It seems lately that several handicappers have been parroting each other on “home/road dichotomy” or as we often call it, the home/road splits. The means, simply put, a team that is much superior at home than they are on the road. This is in no way a criticism because we too love exploiting teams that are like night and day on the road and at home.
However, the echo chamber is missing the most important element-teams that are undervalued on the road and/or overvalued at home because they lack the expected deviation in the split numbers. Too often the aspiring expert notices only that the pure numbers of certain teams are much better at home. They should be. In football, home field advantage is generally considered to be three-points. We do not disagree with that. In basketball, it is generally around 4.0 points, but that number varies. However since basketball plays more games, making the raw numbers more statistically reliable, we will use that as an illustration.
From a handicapping standpoint, a team that is outscored by 4.0 on the road would outscore foes by 4.0 at home. Or a team that has 9.0 points per game advantage at home would have just plus one on the road. Hence, the difference between home and road is worth approximately eight points. That is, two perfectly matched teams, each would be a four-point home favorite (or four point road dogs). The key is finding the teams, not just whose home court advantage is statistically higher, but even more importantly, finding teams whose advantage is statistically much lower than the mean.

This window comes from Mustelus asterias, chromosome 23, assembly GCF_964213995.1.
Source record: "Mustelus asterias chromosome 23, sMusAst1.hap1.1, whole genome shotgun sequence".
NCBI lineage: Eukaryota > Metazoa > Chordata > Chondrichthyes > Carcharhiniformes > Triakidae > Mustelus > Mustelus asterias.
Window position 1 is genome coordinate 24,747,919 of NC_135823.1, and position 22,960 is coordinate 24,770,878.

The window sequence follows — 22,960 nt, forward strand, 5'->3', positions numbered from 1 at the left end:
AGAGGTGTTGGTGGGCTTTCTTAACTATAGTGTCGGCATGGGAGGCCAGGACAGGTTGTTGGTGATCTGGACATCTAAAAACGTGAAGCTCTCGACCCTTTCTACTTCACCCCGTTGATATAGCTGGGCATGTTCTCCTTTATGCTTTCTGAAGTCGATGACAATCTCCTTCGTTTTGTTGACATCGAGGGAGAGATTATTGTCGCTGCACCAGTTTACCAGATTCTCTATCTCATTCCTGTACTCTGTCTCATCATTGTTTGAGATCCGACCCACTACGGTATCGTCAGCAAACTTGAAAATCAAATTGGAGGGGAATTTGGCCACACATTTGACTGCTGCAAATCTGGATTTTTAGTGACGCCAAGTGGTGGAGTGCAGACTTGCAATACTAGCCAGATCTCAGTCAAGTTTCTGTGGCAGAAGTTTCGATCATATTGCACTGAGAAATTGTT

As mentioned in previous articles, we measure points per game for and against versus the cumulative average of their previous opponents, plus we use field goal percentage as a more accurate indicator. So our numbers are adjusted, but from a simplified illustrative point, quite similar in nature.
But we have found there are more angles when the linear numbers tell us a team’s home/road dichotomy is much less than the median numbers. That is, there is minimal difference in the home/road splits. The reason for this is quite simple. It again gets back to what we always say about teams “sneaking under the radar”. A squad that consistently destroys teams at home will not get as good of a value as underdogs that are consistently competitive on the road.
We have heard some widely distributed untruths in gambling over the years, but none, I mean none is more fallacious than “never pick an underdog ATS unless you think they are likely to win the game”. There is no greater knowledge engineer in the handicapping profession than the gambling scientist who can most often find the substandard teams (interpretation: often big underdogs on the road), that can cover the spread repeatedly without winning the game.
While the experts-in-training look for teams with a bigger home court/field advantage, the more schooled handicapper is profiting off of teams that have less of a road court/field disadvantage than the norm.
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